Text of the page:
Thought I would post this here for posterity; I wanted to share my thoughts on why people complain about the 2-axis alignment system in D&D doesn’t work, why it gets thrown out, or has no real impact on the game.
To those saying alignment doesn’t work in 5e: D&D’s bi-axial alignment system has NEVER worked (at least it doesn’t seem as though it’s really worked as intended), but moral relativism totally kills it. Now, I’m not even talking about real-world moral relativism, cultural rot, yadda-yadda-yadda, but the trend towards standardizing monstrous and non-human PCs.
By using two axes, chaos moved away from, in the minds of gamers, opposition to Laws of Nature to opposition to the Laws of Man.
The Law of Man can be good or evil, but the cultural/moral relativism introduced by moving the adventuring party outside of the traditional heroic fantasy framework makes it even more difficult for the alignment system to usefully reflect anything about a party.
A “Lawful” party would act on behalf of the world of man against the world of fae/demons/tangible evils, while “chaotic” parties would treat with those forces for their own benefits. A “Good” party in the two axis system would act on behalf of the commonweal, or to its benefit.
But when everyone is playing half-demons, orclings, and priests of nebulous gods of mystic ambivalence, then, yeah, alignment means jack. The cultural and moral framework of elves, half-demons, fae-cat-girls, and all of the other dumb shit you see in post TSR D&D are so alien to the traditionally western framework of morality that both the 1 and 2 axis alignment systems were designed to model, of course it’s not going to actually work!
PC Bushi noted that it might be useful for stuff like Protection from Evil, but Protection from Evil was originally in a system without the Evil alignment axis! Evil was supposed to be so self-apparent to people who were around the table that it didn’t need to be explicitly spelled out what Evil was. The big problem with alignment is that the sort of parties people run today often look like out-of-depth monster encounters old parties had to fight: “You see two orcs warriors, a half-demon thief, a cat-man with a lute, and an elf wizard. They are the lawful-good party at table 2.”
While the alignment system has never been very good, a lot of folks complain that it doesn’t work without really understanding WHY it’s not even working for what they think it’s supposed to be use for or why so many DMs just toss the whole thing out entirely. A DM doesn’t have any justification for dealing with alignment mechanics for your blood-god-worshiping cat-elf being Lawful Good within the framework of its own culture. It’s easier to just ignore the implications of a system that was initially built upon an objective approach to morality within a cosmology rather than attempt to apply that framework to alien cultures and moralities.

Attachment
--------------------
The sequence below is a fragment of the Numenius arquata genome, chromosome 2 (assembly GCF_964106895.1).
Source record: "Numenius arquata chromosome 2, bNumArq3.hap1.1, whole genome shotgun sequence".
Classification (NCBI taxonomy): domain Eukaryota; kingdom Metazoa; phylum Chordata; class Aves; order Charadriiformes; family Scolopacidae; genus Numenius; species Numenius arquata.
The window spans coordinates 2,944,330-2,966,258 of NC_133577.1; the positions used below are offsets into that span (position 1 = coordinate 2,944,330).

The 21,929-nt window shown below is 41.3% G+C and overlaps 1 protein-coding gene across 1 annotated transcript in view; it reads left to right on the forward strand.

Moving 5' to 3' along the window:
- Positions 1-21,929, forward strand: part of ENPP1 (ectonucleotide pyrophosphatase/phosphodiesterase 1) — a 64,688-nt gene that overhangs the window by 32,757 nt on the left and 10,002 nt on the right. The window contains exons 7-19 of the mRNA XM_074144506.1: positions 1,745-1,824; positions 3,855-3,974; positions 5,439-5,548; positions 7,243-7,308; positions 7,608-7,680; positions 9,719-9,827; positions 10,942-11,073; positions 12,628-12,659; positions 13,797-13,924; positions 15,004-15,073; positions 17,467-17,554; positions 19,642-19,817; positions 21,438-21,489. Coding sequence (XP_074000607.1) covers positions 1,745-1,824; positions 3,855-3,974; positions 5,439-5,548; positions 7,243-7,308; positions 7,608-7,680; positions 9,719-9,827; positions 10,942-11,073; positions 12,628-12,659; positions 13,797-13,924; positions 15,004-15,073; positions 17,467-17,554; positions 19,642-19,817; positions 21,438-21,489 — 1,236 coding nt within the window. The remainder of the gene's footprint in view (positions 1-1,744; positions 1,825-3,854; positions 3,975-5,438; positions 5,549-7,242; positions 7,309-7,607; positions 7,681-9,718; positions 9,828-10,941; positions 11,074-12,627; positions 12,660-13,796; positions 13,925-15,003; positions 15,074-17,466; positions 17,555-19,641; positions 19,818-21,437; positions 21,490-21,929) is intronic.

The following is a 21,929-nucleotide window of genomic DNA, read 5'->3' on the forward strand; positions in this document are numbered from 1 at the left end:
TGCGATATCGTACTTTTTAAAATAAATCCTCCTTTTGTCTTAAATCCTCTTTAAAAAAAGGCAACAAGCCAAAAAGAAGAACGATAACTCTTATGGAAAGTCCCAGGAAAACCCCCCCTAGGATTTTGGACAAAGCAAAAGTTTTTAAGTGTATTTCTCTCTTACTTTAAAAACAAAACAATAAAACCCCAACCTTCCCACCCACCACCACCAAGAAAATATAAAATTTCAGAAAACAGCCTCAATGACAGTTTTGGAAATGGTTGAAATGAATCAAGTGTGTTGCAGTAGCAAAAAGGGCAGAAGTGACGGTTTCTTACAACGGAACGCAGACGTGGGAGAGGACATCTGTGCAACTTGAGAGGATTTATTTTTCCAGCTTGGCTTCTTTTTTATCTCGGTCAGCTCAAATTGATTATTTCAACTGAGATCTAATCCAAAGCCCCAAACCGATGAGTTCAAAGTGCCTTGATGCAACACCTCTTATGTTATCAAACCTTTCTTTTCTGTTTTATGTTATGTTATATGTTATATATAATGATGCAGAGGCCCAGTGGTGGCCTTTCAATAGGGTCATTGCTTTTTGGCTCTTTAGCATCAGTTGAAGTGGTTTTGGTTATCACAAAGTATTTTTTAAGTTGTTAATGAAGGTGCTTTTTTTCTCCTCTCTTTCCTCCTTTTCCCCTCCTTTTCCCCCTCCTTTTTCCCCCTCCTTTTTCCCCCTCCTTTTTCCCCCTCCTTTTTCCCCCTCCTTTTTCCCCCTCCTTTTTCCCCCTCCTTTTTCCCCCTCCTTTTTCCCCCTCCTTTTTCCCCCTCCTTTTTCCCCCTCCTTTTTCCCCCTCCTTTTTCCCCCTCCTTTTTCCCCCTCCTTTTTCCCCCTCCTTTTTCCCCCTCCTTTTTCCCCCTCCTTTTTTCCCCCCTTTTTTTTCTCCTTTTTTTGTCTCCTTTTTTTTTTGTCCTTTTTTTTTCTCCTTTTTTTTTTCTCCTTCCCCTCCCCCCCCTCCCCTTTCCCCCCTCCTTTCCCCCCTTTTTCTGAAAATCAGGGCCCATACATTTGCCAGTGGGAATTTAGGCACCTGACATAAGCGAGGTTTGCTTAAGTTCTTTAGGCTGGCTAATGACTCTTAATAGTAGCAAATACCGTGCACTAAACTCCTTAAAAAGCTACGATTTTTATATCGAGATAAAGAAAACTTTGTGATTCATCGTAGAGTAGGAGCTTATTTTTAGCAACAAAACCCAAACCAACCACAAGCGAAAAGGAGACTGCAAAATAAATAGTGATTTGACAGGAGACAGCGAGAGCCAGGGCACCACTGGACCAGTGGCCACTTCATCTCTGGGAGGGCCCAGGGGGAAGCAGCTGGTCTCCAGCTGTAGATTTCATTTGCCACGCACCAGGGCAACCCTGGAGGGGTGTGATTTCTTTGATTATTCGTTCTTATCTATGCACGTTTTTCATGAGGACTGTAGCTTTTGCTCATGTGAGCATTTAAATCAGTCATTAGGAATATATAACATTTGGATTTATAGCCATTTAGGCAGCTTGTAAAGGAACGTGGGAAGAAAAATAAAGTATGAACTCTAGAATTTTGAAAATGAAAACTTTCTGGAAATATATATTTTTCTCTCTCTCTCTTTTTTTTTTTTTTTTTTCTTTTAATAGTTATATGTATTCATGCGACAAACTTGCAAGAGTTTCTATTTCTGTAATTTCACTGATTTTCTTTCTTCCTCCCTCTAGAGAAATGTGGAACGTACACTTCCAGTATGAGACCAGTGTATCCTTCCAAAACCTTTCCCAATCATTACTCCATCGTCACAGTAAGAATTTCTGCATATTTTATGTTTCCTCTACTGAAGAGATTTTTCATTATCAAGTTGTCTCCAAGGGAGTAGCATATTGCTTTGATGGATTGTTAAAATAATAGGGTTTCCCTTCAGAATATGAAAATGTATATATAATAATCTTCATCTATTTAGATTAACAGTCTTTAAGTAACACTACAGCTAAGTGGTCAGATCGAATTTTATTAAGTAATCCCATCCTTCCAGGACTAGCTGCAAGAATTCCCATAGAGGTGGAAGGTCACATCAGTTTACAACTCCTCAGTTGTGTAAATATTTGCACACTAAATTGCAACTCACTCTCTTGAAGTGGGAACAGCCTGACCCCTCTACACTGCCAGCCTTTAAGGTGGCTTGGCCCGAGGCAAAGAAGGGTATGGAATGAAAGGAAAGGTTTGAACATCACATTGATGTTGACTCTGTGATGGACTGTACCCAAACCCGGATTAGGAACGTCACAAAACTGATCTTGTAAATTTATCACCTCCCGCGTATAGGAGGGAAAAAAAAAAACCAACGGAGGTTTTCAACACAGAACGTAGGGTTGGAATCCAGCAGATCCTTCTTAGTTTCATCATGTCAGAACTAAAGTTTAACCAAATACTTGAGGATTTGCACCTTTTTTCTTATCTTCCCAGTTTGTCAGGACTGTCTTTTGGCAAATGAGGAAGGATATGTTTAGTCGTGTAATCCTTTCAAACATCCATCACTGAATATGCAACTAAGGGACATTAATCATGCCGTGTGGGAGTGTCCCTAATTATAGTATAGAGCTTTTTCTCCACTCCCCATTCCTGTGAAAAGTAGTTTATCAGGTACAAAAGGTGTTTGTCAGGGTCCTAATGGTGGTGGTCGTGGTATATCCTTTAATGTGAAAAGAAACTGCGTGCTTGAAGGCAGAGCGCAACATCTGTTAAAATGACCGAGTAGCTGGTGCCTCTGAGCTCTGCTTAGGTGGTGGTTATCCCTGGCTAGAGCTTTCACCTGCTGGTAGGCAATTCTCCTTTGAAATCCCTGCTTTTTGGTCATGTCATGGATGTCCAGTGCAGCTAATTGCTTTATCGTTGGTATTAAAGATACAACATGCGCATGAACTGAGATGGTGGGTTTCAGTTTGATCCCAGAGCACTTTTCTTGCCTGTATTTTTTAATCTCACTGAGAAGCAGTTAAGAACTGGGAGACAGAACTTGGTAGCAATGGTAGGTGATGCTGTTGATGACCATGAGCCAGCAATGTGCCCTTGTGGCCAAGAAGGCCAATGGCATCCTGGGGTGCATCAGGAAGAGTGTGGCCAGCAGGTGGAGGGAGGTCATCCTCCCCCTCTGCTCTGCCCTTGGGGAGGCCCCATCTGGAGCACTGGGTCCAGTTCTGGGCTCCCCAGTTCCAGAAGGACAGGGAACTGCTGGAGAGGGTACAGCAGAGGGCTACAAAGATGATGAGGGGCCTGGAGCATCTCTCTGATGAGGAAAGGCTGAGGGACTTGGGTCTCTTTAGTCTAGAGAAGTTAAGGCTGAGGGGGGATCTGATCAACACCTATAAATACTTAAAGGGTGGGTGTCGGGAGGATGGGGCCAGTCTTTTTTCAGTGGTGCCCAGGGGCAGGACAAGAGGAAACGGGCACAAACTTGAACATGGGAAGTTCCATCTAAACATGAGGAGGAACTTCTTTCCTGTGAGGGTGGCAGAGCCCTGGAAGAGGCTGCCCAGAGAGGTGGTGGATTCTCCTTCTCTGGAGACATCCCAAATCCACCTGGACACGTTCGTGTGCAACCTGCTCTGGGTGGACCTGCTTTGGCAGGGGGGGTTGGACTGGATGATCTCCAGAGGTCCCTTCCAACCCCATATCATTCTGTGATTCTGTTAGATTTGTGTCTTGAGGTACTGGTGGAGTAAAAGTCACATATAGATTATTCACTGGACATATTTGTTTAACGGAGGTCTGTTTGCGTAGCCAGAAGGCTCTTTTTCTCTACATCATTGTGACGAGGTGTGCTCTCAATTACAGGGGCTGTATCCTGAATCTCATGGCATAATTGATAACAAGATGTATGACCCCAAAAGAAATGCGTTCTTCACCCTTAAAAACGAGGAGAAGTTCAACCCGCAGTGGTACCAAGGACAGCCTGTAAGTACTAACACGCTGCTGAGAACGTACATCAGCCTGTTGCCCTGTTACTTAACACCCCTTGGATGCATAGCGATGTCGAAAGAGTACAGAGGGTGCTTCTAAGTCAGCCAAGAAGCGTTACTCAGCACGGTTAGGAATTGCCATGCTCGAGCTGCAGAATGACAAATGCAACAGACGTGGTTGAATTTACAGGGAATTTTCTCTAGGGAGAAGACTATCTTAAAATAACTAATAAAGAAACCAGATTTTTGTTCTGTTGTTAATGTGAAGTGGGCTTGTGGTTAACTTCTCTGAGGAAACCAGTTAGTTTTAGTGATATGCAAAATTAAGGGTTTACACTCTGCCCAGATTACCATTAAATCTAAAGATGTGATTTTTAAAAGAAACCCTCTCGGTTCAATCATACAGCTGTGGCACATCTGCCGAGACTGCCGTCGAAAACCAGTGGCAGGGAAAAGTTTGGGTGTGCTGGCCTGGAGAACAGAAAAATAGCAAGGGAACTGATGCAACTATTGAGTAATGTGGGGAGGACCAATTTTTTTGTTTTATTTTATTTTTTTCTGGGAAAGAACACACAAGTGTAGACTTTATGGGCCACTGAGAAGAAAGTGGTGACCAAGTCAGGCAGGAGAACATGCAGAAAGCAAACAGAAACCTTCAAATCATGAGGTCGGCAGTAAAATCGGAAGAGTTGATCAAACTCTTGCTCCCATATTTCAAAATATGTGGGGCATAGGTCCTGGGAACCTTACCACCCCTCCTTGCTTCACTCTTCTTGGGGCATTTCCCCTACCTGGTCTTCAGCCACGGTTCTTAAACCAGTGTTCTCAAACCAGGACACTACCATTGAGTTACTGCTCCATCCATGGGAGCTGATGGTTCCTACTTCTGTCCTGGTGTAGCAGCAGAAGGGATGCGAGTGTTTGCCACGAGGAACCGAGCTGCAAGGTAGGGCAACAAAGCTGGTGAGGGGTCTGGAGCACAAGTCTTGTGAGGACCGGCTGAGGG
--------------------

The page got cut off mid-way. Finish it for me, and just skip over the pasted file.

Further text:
Related (TL;DR) Reading http://theangrygm.com/conflicted-and-misaligned/
Note: More on this later, as I expound upon how D&D’s in-game cosmology accounts for much of the mechanical aspect of alignment and why it “doesn’t work” at the table in many folks’ games.
Okay, mostly just wanting to keep things front and center and blogging about it is a way that lets me do that.
Where am I?
- I’ve got final edits ready to put in. (I am here)
- Send out to authors
- Finish getting ads in
- Send ARCs to backers
Somewhere in there I will also
- Start incorporating my own edits on stories I’ve bought
- Wait for checks to new writers to clear
- Once checks have cleared, announce 2018 lineup to the authors
- Upload the lineup on the website
- Officially announce the lineup to the world
- Setup a pre-order kickstarter for the 1st half of 2018. I’ll be doing it a little different this go round, but you’ll see.
- Pick stories to be featured on the cover and hire illustrators.
- Try to make sure things are progressing smoothly on not-so-secret project 1.
- See if things will work out for secret project 2.
- Do the immensely tedious scutwork necessary for not-so-secret project 3.
As you can see, I have a lot of work to do!
The real problem with story games isn’t that the game has a story. It’s not that a system has too much crunch or too little. Some people think that the solution to a story game is more crunch because they think that the problem is that the story game just doesn’t have the robust mechanics necessary for a gritty adventure. Except it’s almost never the mechanics that leave story games hamstrung but the attempt to use a game to tell a story rather than allow a story to emerge from game-play.